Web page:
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Mood Indigo (2013)


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More pictures and story here. Also here.

Mood Indigo is an adaptation of a 1947 novel by Boris Vian, the title of which translates as either Froth on the Daydream or Foam on the Daze.

 

Vian’s surreal tale revolves around a wealthy young man named Colin, inventor of an “olfactory-musical invention” called the pianocktail. He meets and falls in love with a woman named Chloe, only for her to become ill when she gets a water lily in her lung. The only way for Colin to treat her sickness is by constantly surrounding her with flowers, which eventually drains his funds.

Meanwhile, Colin’s married friends Chick and Alise suffer problems of their own when Chick becomes so obsessed with the philosopher Jean-Sol Partre that he begins devoting all of his time, money, and attention to collecting Partre’s books.

 


"Mood Indigo" is also a Duke Ellington song. Not sure if that's relevant here, though.

It's the side effects that save us.
--The National, "Graceless"
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  • 7 months later...

Extremely French trailer. (Well, except for the Lumineers song.)

That Lumineers song really kills the mood, doesn't it?

I mean, I love the song, but its use here is rather bizarre.

@Timzila

"It is the business of fiction to embody mystery through manners, and mystery is a great embarrassment to the modern mind." (Flannery O'Connor, Mystery and Manners).

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Links to Eternal Sunshine of the Spotless Mind (2004), The Science of Sleep (2006), Be Kind, Rewind (2008), Tokyo! (2008), The Green Hornet (2011), The We & The I (2012)...

There's also The new, great Michel Gondry video, Michel Gondry + White Stripes = GENIUS, and Questions for Charlie Kaufman and/or Michel Gondry (Jeffrey's interview).

I have a lot of catching up to do, apparently.

Edited by Persona

In an interstellar burst, I am back to save the Universe.

Filmsweep by Persona. 2013 Film Journal. IlPersona.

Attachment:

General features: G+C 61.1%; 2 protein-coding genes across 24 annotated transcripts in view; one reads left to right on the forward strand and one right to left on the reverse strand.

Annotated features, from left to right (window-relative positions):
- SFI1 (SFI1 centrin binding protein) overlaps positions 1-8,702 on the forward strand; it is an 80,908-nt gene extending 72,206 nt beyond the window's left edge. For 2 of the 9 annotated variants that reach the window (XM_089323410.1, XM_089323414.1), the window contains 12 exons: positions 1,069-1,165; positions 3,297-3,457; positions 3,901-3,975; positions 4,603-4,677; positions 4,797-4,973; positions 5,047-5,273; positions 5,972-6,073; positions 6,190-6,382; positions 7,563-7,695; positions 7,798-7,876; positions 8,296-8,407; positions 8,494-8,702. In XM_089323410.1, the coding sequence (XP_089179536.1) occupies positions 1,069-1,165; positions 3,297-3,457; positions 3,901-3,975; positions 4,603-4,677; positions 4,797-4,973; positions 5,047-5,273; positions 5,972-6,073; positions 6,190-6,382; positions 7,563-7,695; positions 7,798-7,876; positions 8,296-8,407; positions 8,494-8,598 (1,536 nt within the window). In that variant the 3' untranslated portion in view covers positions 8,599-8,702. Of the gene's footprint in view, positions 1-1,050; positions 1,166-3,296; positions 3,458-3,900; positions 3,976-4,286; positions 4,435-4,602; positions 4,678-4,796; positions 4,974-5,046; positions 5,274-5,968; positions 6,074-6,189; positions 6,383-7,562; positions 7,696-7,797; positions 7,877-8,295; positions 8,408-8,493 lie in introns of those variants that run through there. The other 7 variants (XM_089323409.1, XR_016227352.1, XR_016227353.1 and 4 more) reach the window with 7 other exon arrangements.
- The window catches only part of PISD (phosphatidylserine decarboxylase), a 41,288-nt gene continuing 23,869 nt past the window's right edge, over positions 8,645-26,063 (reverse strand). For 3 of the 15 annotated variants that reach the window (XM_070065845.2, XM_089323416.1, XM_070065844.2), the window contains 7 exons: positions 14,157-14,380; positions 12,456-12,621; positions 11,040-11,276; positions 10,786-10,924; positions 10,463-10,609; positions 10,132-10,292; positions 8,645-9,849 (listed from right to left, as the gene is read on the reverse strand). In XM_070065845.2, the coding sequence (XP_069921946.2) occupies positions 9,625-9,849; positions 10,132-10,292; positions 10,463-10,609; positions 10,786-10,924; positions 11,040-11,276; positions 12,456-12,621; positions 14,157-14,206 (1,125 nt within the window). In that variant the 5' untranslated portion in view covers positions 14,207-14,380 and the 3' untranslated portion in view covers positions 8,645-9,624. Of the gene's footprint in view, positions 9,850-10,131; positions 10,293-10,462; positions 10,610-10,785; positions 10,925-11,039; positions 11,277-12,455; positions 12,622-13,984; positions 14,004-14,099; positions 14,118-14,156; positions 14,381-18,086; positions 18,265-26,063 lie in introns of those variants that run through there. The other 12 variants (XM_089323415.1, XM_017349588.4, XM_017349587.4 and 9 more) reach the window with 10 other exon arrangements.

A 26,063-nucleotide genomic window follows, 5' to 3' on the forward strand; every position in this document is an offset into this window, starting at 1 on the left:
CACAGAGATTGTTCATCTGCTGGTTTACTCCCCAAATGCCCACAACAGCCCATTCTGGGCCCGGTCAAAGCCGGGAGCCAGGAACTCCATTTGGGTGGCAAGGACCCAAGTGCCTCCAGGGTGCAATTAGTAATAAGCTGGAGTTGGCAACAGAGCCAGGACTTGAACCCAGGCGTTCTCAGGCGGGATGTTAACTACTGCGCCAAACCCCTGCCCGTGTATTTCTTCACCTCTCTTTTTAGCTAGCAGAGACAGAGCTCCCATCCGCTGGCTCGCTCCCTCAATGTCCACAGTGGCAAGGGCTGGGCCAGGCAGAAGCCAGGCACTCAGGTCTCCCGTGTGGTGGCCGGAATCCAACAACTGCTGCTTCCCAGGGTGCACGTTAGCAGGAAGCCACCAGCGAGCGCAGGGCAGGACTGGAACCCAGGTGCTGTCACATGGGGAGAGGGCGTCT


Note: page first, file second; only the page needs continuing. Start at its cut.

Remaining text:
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  • 2 months later...

Now with subtitles:

"Sympathy must precede belligerence. First I must understand the other, as it were, from the inside; then I can critique it from the outside. So many people skip right to the latter." -- Steven D. Greydanus
Now blogging at Patheos.com. I can also still be found at Facebook, Twitter and Flickr. See also my film journal.

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  • 3 months later...

The version being released outside France is 36 minutes shorter.

"Sympathy must precede belligerence. First I must understand the other, as it were, from the inside; then I can critique it from the outside. So many people skip right to the latter." -- Steven D. Greydanus
Now blogging at Patheos.com. I can also still be found at Facebook, Twitter and Flickr. See also my film journal.

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Surreal love story cut for a briefer encounter

You've heard of the director's cut. Now comes the director's re-cut.

Apparently dissatisfied with the reaction to his latest film in France and other countries, visionary Gallic filmmaker Michel Gondry has chopped 36 minutes from Mood Indigo for the rest of the world, starting with Australia next month.

The surreal romance, based on Boris Vian's cult French novel Froth on the Daydream, has gone from a substantial 130 minutes to a trim 94 minutes.

''It's now a very different film experience,'' a spokesman for distributor Vendetta Films has warned Australian critics, many of whom are now having to watch - and review - another version.

What could be called ''Change of Mood Indigo'' is said to be a more accessible version for viewers who know nothing of the novel, with cuts largely from the darker last third of the film. . . .

While producers are known to re-edit films without a director's involvement, Gondry is said to have re-edited Mood Indigo with Tariq Anwar, editor of The King's Speech and American Beauty, who took over from original editor Marie-Charlotte Moreau. . . .

Brisbane Times, August 21

"Sympathy must precede belligerence. First I must understand the other, as it were, from the inside; then I can critique it from the outside. So many people skip right to the latter." -- Steven D. Greydanus